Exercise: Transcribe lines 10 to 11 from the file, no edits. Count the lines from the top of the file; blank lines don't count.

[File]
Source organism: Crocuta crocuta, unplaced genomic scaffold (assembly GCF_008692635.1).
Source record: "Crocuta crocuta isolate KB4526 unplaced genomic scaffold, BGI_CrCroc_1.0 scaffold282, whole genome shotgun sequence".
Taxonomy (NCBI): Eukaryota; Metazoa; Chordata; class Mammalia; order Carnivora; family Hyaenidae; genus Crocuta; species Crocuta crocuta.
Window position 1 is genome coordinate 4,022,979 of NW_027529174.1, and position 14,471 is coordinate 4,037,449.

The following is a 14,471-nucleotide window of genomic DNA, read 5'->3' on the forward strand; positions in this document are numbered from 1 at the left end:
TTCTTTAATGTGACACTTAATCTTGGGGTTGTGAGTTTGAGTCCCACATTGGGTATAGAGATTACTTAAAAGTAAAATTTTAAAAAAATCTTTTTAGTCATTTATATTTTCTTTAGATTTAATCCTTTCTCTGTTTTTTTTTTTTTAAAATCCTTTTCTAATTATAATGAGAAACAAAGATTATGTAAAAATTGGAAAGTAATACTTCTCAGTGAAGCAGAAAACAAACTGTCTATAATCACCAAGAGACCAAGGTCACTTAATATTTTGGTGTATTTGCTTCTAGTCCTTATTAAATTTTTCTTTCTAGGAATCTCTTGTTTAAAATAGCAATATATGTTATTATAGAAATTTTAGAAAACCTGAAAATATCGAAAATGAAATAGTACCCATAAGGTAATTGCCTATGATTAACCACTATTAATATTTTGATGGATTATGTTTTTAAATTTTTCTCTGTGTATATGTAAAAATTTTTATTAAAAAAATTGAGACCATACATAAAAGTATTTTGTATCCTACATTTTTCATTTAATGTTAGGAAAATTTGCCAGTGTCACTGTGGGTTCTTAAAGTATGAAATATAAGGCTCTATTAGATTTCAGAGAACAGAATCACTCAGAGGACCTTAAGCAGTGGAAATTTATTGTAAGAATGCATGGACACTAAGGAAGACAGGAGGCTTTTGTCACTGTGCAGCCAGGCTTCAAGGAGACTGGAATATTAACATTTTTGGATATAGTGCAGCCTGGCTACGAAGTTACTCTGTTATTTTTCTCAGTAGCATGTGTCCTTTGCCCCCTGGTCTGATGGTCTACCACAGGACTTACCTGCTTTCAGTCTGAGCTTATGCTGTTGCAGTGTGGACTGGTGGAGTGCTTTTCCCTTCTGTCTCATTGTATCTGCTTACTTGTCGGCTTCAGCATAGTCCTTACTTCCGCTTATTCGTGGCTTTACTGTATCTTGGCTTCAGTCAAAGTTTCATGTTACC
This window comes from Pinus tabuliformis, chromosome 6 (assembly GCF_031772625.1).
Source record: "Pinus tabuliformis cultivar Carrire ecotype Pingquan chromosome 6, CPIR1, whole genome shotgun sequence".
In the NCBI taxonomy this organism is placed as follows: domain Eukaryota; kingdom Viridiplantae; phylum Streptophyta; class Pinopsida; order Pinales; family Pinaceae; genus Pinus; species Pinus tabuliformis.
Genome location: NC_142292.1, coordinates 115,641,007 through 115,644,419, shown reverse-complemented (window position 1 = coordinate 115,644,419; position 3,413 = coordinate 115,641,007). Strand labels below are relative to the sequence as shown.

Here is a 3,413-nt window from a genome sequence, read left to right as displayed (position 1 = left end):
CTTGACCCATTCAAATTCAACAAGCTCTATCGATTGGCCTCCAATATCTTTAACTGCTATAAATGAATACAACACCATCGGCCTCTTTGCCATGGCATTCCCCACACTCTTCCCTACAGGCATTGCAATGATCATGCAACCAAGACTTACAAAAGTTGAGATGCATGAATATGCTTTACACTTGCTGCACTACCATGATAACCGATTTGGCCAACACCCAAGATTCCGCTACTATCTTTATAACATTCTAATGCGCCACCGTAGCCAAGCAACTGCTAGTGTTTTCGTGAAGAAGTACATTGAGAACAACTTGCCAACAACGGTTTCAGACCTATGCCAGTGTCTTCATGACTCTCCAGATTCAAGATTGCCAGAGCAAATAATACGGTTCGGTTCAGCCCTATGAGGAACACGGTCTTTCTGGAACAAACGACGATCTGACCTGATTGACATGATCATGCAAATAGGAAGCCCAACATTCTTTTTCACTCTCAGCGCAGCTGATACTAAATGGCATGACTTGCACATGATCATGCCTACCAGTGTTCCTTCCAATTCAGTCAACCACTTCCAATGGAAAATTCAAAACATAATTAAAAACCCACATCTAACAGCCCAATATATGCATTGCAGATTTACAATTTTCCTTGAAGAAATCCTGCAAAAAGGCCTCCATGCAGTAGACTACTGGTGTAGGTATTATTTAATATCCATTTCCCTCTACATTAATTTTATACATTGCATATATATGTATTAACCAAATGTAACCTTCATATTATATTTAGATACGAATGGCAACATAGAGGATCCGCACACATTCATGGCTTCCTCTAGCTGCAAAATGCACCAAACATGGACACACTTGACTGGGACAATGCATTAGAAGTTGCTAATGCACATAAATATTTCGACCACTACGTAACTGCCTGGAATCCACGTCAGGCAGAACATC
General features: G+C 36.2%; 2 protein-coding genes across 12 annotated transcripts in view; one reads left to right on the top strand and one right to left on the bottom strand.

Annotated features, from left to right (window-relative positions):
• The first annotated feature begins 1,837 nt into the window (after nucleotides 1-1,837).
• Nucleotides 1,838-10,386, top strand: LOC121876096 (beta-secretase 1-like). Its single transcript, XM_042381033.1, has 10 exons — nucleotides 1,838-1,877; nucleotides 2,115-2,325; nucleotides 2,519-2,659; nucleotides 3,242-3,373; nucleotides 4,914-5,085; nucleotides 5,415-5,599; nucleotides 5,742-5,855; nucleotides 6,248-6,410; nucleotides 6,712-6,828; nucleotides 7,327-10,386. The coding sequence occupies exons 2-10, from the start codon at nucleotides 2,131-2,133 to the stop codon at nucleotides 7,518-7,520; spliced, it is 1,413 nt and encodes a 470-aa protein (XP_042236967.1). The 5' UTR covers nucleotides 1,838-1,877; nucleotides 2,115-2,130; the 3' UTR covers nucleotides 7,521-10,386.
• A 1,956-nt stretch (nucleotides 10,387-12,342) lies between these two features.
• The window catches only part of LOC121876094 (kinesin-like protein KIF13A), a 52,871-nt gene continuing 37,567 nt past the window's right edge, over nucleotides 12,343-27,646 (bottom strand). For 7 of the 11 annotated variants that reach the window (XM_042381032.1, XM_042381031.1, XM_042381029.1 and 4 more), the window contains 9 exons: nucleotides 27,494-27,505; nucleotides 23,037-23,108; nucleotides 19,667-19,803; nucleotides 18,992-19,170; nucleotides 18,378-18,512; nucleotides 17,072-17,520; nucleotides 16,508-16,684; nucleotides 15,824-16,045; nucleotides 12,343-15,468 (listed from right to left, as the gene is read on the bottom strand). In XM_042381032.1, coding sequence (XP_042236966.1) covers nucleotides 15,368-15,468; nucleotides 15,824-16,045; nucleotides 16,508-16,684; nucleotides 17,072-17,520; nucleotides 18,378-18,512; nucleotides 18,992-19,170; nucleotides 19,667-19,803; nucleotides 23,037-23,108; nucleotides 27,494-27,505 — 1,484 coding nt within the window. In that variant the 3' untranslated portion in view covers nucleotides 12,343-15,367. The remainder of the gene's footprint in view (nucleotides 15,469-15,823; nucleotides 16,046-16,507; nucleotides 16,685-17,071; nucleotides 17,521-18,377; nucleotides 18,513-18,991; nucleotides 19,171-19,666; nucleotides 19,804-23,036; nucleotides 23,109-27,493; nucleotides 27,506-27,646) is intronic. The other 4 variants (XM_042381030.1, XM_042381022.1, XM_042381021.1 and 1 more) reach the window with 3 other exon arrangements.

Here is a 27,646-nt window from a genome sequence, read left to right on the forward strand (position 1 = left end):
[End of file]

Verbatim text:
Genome location: NC_142292.1, coordinates 115,641,007 through 115,644,419, shown reverse-complemented (window position 1 = coordinate 115,644,419; position 3,413 = coordinate 115,641,007). Strand labels below are relative to the sequence as shown.

Here is a 3,413-nt window from a genome sequence, read left to right as displayed (position 1 = left end):